Do you ever wonder why people are willing to pay money for something that could be had for free? Alternately, do you ever wonder why the things we pay for are often of such poor quality? Prof. Hacker believes that one should never pay for a service when either or both of these two criteria are met:
- The service is of poor quality compared to what one might hack for oneself.
- One is perfectly capable of doing the same thing—legally!—for free.
Herewith, I post the first in an occasional series of short blog posts under the heading “We pay how much for that?”
Recently, Inside Higher Ed’s Ben Elsen reported the following:
The growth of the note sharing industry has certainly attracted its fair share of small time entrepreneurs looking to cash in on a growing trend in higher education. But it has also attracted heavy hitters in academe like McGraw-Hill, which started GradeGuru as a home-grown project. Sawtell said that the Web site was spawned from McGraw-Hill’s own research into study habits, in which students were asked to videotape themselves while they were studying. The video responses often featured two students in the frame, suggesting that collaboration was more prominent than the researchers had anticipated. So, they set to work developing Grade Guru to bring the age-old practice of sharing notes into the 21st century.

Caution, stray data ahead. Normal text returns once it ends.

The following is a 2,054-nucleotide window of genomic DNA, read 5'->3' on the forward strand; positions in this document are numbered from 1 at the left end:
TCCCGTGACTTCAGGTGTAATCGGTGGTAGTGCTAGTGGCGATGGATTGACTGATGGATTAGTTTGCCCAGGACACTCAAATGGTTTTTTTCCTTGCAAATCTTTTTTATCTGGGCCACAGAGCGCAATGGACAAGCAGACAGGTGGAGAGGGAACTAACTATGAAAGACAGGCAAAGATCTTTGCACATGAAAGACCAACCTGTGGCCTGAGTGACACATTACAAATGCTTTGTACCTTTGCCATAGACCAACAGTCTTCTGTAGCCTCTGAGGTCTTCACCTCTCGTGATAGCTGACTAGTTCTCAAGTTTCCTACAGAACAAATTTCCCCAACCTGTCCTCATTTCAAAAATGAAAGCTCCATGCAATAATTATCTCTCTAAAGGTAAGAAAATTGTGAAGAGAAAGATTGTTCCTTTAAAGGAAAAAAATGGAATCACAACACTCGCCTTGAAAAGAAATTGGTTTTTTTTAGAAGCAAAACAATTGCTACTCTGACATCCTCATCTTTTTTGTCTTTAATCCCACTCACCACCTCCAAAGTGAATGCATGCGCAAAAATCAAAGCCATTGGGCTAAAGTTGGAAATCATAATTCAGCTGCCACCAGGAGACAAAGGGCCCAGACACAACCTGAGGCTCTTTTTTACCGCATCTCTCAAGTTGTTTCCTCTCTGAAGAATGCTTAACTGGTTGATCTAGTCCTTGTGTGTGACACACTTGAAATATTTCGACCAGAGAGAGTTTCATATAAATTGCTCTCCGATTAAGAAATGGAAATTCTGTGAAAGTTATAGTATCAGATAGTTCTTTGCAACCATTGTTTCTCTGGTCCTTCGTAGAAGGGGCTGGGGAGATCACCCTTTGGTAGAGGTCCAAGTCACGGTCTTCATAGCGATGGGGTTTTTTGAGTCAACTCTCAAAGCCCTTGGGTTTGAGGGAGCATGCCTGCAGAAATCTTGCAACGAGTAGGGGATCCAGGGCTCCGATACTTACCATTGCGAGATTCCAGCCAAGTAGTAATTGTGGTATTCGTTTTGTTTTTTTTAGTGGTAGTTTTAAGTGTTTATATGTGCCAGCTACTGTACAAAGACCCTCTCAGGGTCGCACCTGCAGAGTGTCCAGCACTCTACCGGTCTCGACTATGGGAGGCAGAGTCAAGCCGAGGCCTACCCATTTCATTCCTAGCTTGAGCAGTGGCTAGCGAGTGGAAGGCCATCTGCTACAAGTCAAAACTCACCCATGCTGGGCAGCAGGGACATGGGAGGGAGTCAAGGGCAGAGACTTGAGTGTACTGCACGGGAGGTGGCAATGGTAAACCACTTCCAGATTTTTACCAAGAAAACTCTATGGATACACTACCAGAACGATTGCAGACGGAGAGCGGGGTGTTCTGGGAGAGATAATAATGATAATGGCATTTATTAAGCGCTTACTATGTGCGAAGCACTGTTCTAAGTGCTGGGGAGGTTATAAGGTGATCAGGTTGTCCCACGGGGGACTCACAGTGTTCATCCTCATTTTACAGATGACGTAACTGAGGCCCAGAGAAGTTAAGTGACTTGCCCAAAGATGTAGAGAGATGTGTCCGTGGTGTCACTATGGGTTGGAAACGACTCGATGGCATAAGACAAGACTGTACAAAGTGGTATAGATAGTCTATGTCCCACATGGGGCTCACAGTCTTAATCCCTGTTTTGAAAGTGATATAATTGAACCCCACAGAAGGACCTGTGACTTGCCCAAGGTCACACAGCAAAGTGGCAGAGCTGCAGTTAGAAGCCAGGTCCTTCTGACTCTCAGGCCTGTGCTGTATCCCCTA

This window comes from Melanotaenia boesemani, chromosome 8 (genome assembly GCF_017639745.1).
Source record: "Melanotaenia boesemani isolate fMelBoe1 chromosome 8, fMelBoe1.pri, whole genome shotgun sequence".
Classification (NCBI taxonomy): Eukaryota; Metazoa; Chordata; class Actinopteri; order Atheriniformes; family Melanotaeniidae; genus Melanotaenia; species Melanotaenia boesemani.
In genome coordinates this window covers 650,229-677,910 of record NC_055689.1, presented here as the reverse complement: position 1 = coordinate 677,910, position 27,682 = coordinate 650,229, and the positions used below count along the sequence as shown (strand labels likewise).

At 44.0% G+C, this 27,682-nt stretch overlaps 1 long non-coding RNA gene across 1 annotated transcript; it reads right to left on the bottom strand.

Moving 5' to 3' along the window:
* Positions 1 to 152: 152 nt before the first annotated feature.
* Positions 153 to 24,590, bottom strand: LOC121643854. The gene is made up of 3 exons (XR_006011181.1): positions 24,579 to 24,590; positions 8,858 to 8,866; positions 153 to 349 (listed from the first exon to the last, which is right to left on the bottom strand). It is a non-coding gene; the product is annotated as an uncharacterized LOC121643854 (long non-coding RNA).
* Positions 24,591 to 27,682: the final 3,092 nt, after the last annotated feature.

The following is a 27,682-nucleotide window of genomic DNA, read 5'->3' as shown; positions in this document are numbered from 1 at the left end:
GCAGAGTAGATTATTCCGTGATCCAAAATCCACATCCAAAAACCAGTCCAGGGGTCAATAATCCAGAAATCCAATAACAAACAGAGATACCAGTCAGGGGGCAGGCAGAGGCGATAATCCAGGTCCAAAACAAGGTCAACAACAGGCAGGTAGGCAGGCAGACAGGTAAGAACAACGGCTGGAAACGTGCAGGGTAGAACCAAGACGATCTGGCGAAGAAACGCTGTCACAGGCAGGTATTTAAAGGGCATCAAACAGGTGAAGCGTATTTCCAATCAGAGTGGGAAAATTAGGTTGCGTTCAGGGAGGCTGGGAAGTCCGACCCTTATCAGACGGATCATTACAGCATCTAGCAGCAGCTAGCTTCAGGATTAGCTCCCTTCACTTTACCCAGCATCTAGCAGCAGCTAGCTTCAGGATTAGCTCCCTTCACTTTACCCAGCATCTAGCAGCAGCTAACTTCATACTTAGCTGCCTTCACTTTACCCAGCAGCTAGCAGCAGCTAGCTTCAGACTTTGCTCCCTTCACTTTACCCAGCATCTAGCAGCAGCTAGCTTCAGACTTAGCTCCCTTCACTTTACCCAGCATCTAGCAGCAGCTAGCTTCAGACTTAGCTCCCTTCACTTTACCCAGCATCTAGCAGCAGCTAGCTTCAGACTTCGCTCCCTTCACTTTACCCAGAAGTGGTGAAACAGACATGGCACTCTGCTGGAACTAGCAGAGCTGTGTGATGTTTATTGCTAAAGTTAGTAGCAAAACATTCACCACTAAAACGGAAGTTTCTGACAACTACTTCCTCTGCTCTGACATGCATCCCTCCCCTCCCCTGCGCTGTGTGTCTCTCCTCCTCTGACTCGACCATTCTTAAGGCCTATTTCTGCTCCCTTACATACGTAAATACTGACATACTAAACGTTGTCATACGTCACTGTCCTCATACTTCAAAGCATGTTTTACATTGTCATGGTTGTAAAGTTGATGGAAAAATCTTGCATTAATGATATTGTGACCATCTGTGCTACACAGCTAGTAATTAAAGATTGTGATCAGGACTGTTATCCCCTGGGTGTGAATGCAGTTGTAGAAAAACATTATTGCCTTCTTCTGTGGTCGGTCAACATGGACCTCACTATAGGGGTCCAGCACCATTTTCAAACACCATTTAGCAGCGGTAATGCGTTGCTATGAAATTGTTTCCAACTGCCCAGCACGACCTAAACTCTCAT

Prof. Hacker cannot help but suspect that only those who are ignorant of, or fearful of, or inept at using such simple and free tools as GoogleDocs or the basic version of PB Works would actually pay money for a commercial service that essentially does the same thing.
What are your thoughts on the subject, dear reader?